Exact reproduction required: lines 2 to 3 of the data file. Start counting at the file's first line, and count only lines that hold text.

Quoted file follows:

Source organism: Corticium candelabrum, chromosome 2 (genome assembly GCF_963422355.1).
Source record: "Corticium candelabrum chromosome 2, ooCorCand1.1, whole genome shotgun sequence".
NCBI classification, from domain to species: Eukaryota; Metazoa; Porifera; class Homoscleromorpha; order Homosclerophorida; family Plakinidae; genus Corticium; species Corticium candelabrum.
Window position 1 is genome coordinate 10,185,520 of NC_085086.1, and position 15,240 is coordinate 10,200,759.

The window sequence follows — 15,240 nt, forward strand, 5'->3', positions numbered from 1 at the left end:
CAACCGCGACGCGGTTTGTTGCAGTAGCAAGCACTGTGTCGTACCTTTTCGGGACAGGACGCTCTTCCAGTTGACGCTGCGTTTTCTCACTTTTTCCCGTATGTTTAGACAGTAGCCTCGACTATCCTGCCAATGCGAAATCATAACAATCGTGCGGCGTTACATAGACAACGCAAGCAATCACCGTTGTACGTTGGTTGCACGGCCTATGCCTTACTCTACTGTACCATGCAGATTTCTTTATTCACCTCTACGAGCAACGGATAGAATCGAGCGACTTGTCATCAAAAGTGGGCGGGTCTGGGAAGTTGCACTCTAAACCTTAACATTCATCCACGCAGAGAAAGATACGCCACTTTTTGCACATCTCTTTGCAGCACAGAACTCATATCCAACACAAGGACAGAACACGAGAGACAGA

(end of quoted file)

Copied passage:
Source record: "Corticium candelabrum chromosome 2, ooCorCand1.1, whole genome shotgun sequence".
NCBI classification, from domain to species: Eukaryota; Metazoa; Porifera; class Homoscleromorpha; order Homosclerophorida; family Plakinidae; genus Corticium; species Corticium candelabrum.